VAIL, Colorado - The Vail Town Council Tuesday took three big steps in its efforts to re-make the town hall property.
Council members gave initial approval to an ordinance approving the sale of roughly a half-acre on the west end of the town hall site to a partnership between Vail Valley Medical Center, the Steadman Clinic and the Steadman Philippon Foundation. The sale price is $5 million, and closing is expected in March of next year.
Before that sale closes, though, the Town Council must give second-reading approval to the ordinance - which is expected to take place March 20. The council then must pass a resolution authorizing town manager Stan Zemler to complete the deal.
Explaining the deal, Mayor Andy Daly said the sale is viewed as a way to boost the town's long-term economic health. Doing that means keeping the Steadman Clinic and its associated foundation and research institute in town for a long time.
"Vail Resorts and the winter operation is what keeps our town moving," Daly said. "But the number-two business is medical. ... We're doing this to ensure these economic drivers are part of our community for a long time."
Lyon Steadman, CEO of the Steadman Clinic, said the clinic and its other operations are dedicated to a future in Vail.
"This will be the thing that allows us to grow, and continue the growth we've had to this point," Steadman said. "Before we can start this project, we're doing to have to spend $11 million before we put a shovel in the ground."
Rob LeVine, a member of the Vail Economic Advisory Council, complimented Town Council members for the move.
"It's gratifying to see you willing to embrace something that's a little out of the box," LeVine said. "This is a great way to ensure our future economic success."
Along with the new medical office building, town officials also want to rebuild town hall, which dates back to the 1970s. To move that project along, the Town Council on Tuesday also picked an architect and project manager for that job.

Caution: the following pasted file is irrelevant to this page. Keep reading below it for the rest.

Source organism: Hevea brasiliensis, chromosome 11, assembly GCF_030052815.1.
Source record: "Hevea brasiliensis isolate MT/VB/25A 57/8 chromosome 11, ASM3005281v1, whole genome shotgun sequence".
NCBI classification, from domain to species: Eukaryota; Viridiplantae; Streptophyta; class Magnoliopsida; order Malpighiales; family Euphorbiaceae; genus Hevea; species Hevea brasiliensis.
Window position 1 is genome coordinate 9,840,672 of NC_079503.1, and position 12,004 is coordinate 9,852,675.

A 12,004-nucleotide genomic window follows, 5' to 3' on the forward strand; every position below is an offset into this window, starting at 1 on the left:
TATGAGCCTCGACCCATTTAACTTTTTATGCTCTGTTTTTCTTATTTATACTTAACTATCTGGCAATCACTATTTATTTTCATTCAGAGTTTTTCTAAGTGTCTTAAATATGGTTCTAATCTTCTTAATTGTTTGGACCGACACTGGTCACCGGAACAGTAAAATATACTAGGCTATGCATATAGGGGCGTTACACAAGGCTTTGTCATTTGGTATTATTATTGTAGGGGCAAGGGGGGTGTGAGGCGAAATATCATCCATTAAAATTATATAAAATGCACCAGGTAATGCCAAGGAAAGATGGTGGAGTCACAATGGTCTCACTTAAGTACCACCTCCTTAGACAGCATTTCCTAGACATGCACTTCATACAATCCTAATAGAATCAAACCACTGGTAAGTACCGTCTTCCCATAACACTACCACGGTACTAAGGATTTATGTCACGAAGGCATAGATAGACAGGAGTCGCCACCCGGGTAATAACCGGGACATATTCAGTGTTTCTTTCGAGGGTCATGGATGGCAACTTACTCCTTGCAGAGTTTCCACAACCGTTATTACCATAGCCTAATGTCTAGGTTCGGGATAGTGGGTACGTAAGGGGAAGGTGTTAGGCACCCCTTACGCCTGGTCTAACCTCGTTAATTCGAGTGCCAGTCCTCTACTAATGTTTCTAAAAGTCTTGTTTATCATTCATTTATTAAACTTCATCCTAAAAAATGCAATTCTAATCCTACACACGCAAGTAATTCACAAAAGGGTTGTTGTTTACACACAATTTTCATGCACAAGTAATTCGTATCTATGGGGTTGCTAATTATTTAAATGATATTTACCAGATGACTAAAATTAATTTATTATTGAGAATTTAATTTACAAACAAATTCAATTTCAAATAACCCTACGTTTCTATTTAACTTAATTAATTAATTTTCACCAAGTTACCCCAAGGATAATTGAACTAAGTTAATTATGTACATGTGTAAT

The council picked OZ Architects of Boulder and CP Vail, respectively, for those jobs. Both those companies were recommended unanimously for the work by a committee made up of Town Council members, town staff and town residents.
While the recommendations were unanimous, Avon architect Mark Donaldson asked the council to reconsider.
"We want everyone to know there are qualified local firms here," Donaldson said. "We can do this project start to finish... And our fees are competitive."
Ultimately, though, the council picked OZ. Community Development Department Director George Ruther said the selection committee believed OZ was the most qualified to meet the town's standards, which went beyond just price for the work.
Council member Ludwig Kurz, a member of the selection committee, added that OZ brought something else to the table.
"They were the only group, based on preliminary plans, to propose a reduction in square footage," Kurz said. "That caught the committee's attention."
Council member Susie Tjossem and other council members said they'd prefer to award the work to local companies. But, she said, "It's hard to second guess the committee... Listening to people who were on the committee, I think they've swayed me that this is in the best interest of the town."
The same arguments were made for CP Vail. And, while Vail-based Triumph Development is doing the work for the medical office building, and had applied for the project management job for the town, Kurz said he and other committee members believed it was important to have a separate company handling the town's affairs.
"It was a very fair, very diligent review," Triumph CEO Steve Virostek said. "We look forward to working with them. ... We got beat, and beat fair and square."